Poisson integral in $R^2$

This question arises out of confusion about some aspects of the Poisson integral in $R^2$, simplified here to a function f on the boundary of the unit circle $\partial C$ and on C,

$$u(r,\phi) = \frac{1}{2\pi} \int_0^{2\pi} \frac{ f (\theta) (1-r^2) d\theta}{1-2r \cos(\theta-\phi)+r^2}$$

The intuition behind the derivation of the integral is described nicely here and based on this sort of intuition I wondered whether there might be an approach that did not involve the use of "inversive" geometry.

The article cited mentions that we would typically be considering harmonic functions (temperature, e.g.) and that given an arbitrary piecewise continuous assignment of values to the boundary $\partial C$, "there always exists a harmonic function in R that takes on these values as the boundary is approached."

Well, suppose $f(\phi) = \phi^2$? There is a discontinuity at $(r = 1, \phi = 0, 2 \pi )$. According to the article, if we are approaching $\mathit{continuous }$ boundary points this is not an issue.

So for the question(s). If I guess--naively-- that the influence of a point on the boundary on a point inside the circle is inversely proportional to the square of the distance between the two points, I might approximate the integral as

$$u \approx \frac{\sum_{i=1}^n \frac{f(\phi_i) }{(d_i)^2}}{\sum_{i=1}^n \frac{1}{(d_i)^2}}$$

This approximation is not great, but it yields reasonable values near the center of the circle.

1. Is there a straightforward Riemann-sum approximation of the integral along these lines? Or are we stuck with the geometry of the article? Is the partial agreement I get for my guess fortuitous?

2. We could assign pretty outrageous piecewise-continuous values to the boundary--do every one of these correspond to a theoretically possible (for example) heat distribution?

Thanks for any insights, edits.

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The Poisson kernel $$P(r,\theta,\phi)=\frac{ 1-r^2 }{1-2r \cos(\theta-\phi)+r^2}$$ can be written in the more intuitive form $$P(z,\zeta)=\frac{1-|z|^2}{|z-\zeta|^2}$$ where $z=re^{i\theta}$ and $\zeta=e^{i\phi}$. This form clearly shows both the inverse square relation (in the denominator) and penalty for being close to the boundary (in the numerator). Notice that $1-|z|^2=(1+|z|)(1-|z|)$ where the first factor does not change much: $1\le 1+|z|\le 2$ for all $z$ in the disk. Thus, the penalty for proximity to the boundary is essentially linear, $(1-|z|)$.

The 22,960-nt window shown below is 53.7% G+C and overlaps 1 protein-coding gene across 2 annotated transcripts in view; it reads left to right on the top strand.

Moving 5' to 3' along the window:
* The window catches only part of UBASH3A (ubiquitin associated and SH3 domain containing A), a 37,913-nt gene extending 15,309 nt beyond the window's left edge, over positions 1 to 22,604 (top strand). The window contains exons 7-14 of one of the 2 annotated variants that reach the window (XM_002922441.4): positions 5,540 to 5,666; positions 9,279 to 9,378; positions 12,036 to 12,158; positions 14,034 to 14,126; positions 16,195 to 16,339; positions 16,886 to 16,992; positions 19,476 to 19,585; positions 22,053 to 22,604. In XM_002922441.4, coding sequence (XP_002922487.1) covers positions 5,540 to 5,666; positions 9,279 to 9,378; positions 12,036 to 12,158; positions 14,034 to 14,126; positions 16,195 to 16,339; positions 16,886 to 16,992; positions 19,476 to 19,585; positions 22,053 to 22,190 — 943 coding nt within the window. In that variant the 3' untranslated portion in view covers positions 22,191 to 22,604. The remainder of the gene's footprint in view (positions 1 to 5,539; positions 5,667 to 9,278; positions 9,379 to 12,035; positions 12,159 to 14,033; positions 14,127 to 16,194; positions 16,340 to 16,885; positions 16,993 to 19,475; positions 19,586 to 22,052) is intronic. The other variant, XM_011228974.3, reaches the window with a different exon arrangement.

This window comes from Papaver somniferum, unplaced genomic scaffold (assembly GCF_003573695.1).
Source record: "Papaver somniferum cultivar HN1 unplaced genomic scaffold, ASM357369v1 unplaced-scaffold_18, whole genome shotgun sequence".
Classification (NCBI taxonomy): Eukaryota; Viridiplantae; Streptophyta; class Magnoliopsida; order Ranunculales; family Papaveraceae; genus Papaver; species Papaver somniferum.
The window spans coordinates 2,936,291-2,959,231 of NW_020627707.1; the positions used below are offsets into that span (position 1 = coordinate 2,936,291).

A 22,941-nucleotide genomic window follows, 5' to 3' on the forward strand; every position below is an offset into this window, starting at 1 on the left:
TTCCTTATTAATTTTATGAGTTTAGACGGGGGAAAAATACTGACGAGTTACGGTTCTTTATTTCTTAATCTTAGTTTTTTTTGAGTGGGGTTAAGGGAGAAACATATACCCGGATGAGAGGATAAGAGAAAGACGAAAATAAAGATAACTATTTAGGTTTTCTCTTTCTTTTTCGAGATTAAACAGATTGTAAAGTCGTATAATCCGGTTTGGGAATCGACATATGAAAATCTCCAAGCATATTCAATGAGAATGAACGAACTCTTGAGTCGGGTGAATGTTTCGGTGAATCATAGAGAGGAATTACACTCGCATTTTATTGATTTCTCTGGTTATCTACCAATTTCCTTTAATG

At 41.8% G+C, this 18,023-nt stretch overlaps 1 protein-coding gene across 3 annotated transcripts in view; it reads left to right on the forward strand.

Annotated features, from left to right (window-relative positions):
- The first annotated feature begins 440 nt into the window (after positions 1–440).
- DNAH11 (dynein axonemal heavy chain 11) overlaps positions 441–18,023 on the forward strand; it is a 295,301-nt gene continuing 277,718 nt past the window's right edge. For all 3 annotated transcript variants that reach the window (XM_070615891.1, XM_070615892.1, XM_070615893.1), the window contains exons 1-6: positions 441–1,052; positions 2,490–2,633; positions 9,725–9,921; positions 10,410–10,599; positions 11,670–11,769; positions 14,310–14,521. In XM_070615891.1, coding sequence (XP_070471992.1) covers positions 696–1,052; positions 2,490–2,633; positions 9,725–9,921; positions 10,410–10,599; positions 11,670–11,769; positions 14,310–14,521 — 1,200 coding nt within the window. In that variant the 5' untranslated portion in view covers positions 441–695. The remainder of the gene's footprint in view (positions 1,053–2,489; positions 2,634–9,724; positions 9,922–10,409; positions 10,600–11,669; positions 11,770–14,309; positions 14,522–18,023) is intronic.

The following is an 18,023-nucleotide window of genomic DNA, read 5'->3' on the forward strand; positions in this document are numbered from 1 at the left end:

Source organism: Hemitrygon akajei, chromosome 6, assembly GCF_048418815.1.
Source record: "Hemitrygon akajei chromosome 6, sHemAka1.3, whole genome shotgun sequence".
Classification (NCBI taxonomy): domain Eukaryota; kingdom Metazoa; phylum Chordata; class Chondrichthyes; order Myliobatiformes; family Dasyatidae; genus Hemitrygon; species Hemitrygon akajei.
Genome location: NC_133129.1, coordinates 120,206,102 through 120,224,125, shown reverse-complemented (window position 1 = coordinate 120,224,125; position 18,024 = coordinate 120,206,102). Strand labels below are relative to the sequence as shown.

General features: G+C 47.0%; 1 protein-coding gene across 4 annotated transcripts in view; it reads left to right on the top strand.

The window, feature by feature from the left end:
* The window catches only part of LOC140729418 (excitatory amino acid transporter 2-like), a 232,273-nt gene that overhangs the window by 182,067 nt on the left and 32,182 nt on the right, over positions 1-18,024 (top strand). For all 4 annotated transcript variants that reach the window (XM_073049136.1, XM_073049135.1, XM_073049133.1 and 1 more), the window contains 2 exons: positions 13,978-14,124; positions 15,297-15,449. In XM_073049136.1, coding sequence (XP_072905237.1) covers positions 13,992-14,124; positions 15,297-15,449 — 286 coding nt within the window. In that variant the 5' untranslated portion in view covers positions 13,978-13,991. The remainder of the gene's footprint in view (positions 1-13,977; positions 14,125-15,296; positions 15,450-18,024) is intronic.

Your sum with squared distances ignores the numerator, which of course leads to poor results near the boundary. If you want a Riemann sum approximation, why not just take the Riemann sum of the original Poisson integral itself: that is, split $[0,2\pi]$ into subintervals and pick a point in each?
Concerning (2): Anything piecewise continuous will work as you expect as long as the boundary values are integrable. For example, the boundary values $1/\theta$ for $\theta\in (0,2\pi]$ will not give you any harmonic function inside in the disk: the integral will simply diverge everywhere. But for any integrable boundary values you get a harmonic function, which can be thought of as a stationary heat distribution (under the assumption that the temperature of the boundary is somehow maintained by an outside device).
The contribution of $f(\zeta)$ at $z$ gets weaker if the point $z$ approaches a boundary point other than $\zeta$. This is because $z$ is strongly influenced by the nearest boundary points, which do not include $\zeta$. You can consider the ratio $(1-|z|)/|z-\zeta|$ (which is always between 0 and 1) as a measure of how relevant the point $\zeta$ is for the point $z$. Or just use some software to draw the level curves of the Poisson kernel: I believe they are circles internally tangent at $\zeta$. –  user31373 Jun 29 '12 at 20:43